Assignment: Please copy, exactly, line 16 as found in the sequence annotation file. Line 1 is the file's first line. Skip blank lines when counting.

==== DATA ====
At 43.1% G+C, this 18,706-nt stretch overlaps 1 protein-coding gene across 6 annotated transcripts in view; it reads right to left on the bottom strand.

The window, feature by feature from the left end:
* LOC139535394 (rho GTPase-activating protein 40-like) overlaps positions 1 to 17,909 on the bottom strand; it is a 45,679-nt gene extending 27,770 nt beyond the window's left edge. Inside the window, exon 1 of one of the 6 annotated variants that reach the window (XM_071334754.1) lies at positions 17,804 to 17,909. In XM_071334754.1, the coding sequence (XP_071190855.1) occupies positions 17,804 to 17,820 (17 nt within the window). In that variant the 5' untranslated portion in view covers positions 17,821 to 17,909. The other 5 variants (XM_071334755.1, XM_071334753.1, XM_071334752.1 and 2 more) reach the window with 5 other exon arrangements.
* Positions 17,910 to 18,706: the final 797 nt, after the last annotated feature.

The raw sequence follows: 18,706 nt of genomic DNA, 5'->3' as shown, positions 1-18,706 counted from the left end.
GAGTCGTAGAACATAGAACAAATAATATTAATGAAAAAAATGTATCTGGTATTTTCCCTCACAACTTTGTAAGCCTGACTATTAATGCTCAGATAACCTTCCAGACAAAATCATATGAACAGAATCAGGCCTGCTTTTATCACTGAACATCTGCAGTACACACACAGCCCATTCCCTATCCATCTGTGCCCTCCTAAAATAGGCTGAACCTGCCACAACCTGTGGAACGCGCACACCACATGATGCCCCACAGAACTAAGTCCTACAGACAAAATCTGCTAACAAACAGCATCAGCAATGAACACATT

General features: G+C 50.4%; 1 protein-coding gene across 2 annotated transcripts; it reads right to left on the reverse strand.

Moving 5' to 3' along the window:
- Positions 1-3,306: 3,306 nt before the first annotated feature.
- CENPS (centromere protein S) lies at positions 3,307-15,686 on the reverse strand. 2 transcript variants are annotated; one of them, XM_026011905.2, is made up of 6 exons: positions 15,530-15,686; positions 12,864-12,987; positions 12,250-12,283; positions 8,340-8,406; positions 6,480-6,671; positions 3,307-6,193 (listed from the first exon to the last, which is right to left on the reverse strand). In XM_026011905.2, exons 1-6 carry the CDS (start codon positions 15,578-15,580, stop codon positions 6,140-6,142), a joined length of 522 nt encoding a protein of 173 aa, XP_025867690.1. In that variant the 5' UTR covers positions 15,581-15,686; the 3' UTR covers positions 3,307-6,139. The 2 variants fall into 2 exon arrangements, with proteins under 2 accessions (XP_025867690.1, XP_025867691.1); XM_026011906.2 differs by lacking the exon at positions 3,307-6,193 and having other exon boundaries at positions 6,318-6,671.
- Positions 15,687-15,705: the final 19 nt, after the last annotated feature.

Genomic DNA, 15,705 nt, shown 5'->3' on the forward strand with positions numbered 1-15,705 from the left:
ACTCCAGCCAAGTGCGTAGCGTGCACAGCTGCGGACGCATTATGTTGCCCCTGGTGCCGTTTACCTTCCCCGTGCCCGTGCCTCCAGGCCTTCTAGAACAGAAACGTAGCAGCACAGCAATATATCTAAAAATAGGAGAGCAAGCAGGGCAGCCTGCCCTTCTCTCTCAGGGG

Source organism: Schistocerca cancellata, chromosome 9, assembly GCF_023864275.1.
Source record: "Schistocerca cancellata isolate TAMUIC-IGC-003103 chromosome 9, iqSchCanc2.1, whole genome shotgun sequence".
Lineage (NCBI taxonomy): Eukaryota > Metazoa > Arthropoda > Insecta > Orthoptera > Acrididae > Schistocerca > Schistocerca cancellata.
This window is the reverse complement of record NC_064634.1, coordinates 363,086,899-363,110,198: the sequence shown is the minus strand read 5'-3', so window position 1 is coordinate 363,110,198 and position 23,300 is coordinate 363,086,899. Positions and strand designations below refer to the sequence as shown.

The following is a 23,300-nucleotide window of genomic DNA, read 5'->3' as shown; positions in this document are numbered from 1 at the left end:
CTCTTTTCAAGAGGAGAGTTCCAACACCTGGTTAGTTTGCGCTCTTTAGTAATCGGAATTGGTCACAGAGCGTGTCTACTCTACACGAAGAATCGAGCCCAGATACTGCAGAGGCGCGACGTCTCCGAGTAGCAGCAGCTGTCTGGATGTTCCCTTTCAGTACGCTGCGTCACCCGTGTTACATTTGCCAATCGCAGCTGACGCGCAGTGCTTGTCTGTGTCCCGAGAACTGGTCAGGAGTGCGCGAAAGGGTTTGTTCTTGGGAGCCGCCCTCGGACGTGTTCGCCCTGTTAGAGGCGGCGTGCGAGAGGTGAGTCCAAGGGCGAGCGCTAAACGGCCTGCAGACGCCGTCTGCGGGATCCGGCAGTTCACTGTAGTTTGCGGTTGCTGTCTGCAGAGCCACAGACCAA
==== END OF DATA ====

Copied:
Lineage (NCBI taxonomy): Eukaryota > Metazoa > Arthropoda > Insecta > Orthoptera > Acrididae > Schistocerca > Schistocerca cancellata.